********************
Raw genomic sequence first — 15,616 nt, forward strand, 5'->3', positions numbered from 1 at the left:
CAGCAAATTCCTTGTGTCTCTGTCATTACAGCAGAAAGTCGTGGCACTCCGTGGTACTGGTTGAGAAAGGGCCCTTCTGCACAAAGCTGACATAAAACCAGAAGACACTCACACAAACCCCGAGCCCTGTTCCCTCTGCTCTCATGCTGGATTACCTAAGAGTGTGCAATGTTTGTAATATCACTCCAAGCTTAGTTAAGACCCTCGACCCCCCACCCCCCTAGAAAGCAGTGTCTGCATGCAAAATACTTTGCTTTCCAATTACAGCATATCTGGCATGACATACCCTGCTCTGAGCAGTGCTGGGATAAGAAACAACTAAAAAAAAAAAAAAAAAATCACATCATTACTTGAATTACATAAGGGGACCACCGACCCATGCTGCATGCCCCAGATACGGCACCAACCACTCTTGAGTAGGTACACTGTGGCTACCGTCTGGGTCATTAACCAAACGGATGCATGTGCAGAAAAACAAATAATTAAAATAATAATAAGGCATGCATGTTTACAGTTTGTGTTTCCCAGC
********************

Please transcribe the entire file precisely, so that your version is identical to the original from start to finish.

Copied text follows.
Raw genomic sequence first — 15,616 nt, forward strand, 5'->3', positions numbered from 1 at the left:
CAGCAAATTCCTTGTGTCTCTGTCATTACAGCAGAAAGTCGTGGCACTCCGTGGTACTGGTTGAGAAAGGGCCCTTCTGCACAAAGCTGACATAAAACCAGAAGACACTCACACAAACCCCGAGCCCTGTTCCCTCTGCTCTCATGCTGGATTACCTAAGAGTGTGCAATGTTTGTAATATCACTCCAAGCTTAGTTAAGACCCTCGACCCCCCACCCCCCTAGAAAGCAGTGTCTGCATGCAAAATACTTTGCTTTCCAATTACAGCATATCTGGCATGACATACCCTGCTCTGAGCAGTGCTGGGATAAGAAACAACTAAAAAAAAAAAAAAAAAATCACATCATTACTTGAATTACATAAGGGGACCACCGACCCATGCTGCATGCCCCAGATACGGCACCAACCACTCTTGAGTAGGTACACTGTGGCTACCGTCTGGGTCATTAACCAAACGGATGCATGTGCAGAAAAACAAATAATTAAAATAATAATAAGGCATGCATGTTTACAGTTTGTGTTTCCCAGC